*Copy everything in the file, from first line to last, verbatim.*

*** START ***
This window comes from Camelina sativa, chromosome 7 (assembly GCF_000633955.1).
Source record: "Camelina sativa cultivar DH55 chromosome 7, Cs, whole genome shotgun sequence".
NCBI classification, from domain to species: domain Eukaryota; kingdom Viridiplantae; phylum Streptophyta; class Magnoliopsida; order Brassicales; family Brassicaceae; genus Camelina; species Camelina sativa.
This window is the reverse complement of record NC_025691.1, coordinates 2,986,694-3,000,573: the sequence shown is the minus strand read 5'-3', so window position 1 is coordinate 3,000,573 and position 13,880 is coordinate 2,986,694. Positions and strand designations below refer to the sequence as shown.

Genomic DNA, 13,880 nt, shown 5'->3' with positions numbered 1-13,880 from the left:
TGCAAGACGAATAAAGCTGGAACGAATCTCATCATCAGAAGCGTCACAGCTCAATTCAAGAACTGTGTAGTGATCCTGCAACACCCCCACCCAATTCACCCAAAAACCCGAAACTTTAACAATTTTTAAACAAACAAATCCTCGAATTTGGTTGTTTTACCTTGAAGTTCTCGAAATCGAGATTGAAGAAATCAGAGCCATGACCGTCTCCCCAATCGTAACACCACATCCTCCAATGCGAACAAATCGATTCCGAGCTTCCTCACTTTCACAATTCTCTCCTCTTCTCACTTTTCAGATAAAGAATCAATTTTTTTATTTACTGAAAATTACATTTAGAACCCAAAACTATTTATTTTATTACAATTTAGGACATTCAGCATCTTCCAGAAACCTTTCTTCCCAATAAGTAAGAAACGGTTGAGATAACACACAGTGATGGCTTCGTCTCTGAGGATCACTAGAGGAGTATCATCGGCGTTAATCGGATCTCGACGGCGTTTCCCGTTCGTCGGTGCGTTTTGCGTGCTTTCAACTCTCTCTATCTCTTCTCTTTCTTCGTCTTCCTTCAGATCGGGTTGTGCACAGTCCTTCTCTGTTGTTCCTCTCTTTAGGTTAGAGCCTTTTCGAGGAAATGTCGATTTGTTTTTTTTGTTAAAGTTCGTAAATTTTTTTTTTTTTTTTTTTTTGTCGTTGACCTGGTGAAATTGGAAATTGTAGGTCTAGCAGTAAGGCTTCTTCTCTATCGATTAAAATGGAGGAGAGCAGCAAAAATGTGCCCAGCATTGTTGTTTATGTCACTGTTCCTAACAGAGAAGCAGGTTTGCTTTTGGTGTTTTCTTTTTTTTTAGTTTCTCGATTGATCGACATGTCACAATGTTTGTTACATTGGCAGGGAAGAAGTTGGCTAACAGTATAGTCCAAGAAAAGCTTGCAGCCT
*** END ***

This window comes from Camelina sativa, chromosome 7 (assembly GCF_000633955.1).
Source record: "Camelina sativa cultivar DH55 chromosome 7, Cs, whole genome shotgun sequence".
NCBI classification, from domain to species: domain Eukaryota; kingdom Viridiplantae; phylum Streptophyta; class Magnoliopsida; order Brassicales; family Brassicaceae; genus Camelina; species Camelina sativa.
This window is the reverse complement of record NC_025691.1, coordinates 2,986,694-3,000,573: the sequence shown is the minus strand read 5'-3', so window position 1 is coordinate 3,000,573 and position 13,880 is coordinate 2,986,694. Positions and strand designations below refer to the sequence as shown.

Genomic DNA, 13,880 nt, shown 5'->3' with positions numbered 1-13,880 from the left:
TGCAAGACGAATAAAGCTGGAACGAATCTCATCATCAGAAGCGTCACAGCTCAATTCAAGAACTGTGTAGTGATCCTGCAACACCCCCACCCAATTCACCCAAAAACCCGAAACTTTAACAATTTTTAAACAAACAAATCCTCGAATTTGGTTGTTTTACCTTGAAGTTCTCGAAATCGAGATTGAAGAAATCAGAGCCATGACCGTCTCCCCAATCGTAACACCACATCCTCCAATGCGAACAAATCGATTCCGAGCTTCCTCACTTTCACAATTCTCTCCTCTTCTCACTTTTCAGATAAAGAATCAATTTTTTTATTTACTGAAAATTACATTTAGAACCCAAAACTATTTATTTTATTACAATTTAGGACATTCAGCATCTTCCAGAAACCTTTCTTCCCAATAAGTAAGAAACGGTTGAGATAACACACAGTGATGGCTTCGTCTCTGAGGATCACTAGAGGAGTATCATCGGCGTTAATCGGATCTCGACGGCGTTTCCCGTTCGTCGGTGCGTTTTGCGTGCTTTCAACTCTCTCTATCTCTTCTCTTTCTTCGTCTTCCTTCAGATCGGGTTGTGCACAGTCCTTCTCTGTTGTTCCTCTCTTTAGGTTAGAGCCTTTTCGAGGAAATGTCGATTTGTTTTTTTTGTTAAAGTTCGTAAATTTTTTTTTTTTTTTTTTTTTGTCGTTGACCTGGTGAAATTGGAAATTGTAGGTCTAGCAGTAAGGCTTCTTCTCTATCGATTAAAATGGAGGAGAGCAGCAAAAATGTGCCCAGCATTGTTGTTTATGTCACTGTTCCTAACAGAGAAGCAGGTTTGCTTTTGGTGTTTTCTTTTTTTTTAGTTTCTCGATTGATCGACATGTCACAATGTTTGTTACATTGGCAGGGAAGAAGTTGGCTAACAGTATAGTCCAAGAAAAGCTTGCAGCCT